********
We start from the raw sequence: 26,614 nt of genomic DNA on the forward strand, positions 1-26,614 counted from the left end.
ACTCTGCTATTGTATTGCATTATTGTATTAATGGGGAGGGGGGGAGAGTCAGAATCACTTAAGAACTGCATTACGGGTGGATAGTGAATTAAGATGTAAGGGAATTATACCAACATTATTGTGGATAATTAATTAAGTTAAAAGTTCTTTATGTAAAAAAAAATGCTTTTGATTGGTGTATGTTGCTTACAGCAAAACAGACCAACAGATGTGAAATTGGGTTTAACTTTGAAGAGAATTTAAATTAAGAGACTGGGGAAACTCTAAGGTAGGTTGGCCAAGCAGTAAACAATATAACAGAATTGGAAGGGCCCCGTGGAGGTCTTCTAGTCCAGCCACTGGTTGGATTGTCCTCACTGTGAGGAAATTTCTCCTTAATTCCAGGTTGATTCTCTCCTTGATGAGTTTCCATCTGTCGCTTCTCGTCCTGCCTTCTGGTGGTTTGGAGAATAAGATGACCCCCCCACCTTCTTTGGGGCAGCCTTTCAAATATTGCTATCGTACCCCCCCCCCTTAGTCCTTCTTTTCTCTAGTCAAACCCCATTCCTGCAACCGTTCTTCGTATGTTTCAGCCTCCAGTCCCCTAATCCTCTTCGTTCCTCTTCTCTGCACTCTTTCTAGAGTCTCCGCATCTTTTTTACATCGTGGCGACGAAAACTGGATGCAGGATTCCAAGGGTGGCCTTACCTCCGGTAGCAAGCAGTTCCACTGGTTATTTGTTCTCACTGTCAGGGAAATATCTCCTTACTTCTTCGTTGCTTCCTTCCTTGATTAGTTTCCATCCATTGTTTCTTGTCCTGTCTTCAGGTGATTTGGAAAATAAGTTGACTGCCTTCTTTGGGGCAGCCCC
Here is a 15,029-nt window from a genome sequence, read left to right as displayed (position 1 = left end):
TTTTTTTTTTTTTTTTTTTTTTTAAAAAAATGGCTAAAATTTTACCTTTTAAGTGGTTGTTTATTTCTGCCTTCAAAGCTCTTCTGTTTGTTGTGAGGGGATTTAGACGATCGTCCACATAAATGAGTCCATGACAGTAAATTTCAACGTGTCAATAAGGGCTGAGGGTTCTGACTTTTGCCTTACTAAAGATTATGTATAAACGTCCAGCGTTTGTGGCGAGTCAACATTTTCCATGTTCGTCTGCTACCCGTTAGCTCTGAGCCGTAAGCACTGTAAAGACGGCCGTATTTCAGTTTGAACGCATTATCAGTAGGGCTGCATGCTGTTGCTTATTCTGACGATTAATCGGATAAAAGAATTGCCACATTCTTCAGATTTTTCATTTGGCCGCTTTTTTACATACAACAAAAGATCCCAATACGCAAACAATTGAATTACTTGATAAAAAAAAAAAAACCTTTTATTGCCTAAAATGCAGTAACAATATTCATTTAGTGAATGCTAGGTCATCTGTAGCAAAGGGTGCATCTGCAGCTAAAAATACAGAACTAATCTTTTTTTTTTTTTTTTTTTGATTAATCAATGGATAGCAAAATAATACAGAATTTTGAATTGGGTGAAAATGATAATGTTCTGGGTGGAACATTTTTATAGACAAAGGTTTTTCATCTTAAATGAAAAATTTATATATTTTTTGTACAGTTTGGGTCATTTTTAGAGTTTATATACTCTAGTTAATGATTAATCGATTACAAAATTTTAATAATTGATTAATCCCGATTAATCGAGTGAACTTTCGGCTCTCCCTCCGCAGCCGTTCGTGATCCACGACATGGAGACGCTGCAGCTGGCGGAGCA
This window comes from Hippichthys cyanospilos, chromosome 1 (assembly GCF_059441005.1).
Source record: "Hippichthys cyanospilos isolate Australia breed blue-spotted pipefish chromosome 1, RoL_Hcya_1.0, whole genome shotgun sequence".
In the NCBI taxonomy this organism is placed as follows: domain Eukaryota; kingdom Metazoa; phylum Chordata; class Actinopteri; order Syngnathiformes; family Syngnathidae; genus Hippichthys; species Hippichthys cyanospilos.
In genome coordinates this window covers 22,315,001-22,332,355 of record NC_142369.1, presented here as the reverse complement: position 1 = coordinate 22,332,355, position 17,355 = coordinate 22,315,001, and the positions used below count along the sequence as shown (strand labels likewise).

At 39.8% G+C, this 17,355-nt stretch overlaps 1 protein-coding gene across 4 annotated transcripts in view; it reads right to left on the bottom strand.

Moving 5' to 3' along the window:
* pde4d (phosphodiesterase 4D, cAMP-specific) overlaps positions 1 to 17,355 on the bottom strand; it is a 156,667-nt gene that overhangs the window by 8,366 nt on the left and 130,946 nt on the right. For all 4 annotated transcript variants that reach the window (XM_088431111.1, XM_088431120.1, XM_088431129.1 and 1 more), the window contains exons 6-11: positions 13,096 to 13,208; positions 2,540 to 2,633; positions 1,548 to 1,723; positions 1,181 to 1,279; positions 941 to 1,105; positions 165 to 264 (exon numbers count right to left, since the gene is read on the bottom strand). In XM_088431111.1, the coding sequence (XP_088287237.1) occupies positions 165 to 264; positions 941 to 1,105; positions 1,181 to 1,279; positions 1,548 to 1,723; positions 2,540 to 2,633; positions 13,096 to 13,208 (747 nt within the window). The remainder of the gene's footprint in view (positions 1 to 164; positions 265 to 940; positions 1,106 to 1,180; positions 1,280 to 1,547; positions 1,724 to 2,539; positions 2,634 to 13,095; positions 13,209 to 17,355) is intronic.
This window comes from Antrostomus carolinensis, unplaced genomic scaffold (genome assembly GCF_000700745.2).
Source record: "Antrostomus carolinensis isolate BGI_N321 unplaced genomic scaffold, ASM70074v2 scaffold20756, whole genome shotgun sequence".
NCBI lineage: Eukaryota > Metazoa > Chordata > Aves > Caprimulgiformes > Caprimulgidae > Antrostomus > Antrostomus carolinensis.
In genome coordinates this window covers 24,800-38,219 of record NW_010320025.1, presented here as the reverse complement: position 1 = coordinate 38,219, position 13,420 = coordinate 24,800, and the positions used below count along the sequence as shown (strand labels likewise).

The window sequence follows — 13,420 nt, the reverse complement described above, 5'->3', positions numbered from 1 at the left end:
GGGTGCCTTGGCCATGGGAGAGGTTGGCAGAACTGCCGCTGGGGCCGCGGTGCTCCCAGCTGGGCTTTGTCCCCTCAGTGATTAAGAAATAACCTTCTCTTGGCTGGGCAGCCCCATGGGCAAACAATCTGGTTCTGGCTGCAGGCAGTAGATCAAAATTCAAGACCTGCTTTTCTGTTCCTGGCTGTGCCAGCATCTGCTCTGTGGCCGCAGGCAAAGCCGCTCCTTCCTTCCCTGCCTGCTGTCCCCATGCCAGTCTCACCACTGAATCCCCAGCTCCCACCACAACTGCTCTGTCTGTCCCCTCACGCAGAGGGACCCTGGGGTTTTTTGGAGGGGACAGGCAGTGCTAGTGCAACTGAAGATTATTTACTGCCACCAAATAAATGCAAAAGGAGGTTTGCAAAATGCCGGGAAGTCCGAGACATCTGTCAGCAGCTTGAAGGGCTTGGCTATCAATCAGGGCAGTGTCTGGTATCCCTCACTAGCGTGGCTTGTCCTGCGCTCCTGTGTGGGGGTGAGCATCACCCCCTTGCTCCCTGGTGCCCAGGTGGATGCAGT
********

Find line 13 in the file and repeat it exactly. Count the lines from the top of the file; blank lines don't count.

Source record: "Antrostomus carolinensis isolate BGI_N321 unplaced genomic scaffold, ASM70074v2 scaffold20756, whole genome shotgun sequence".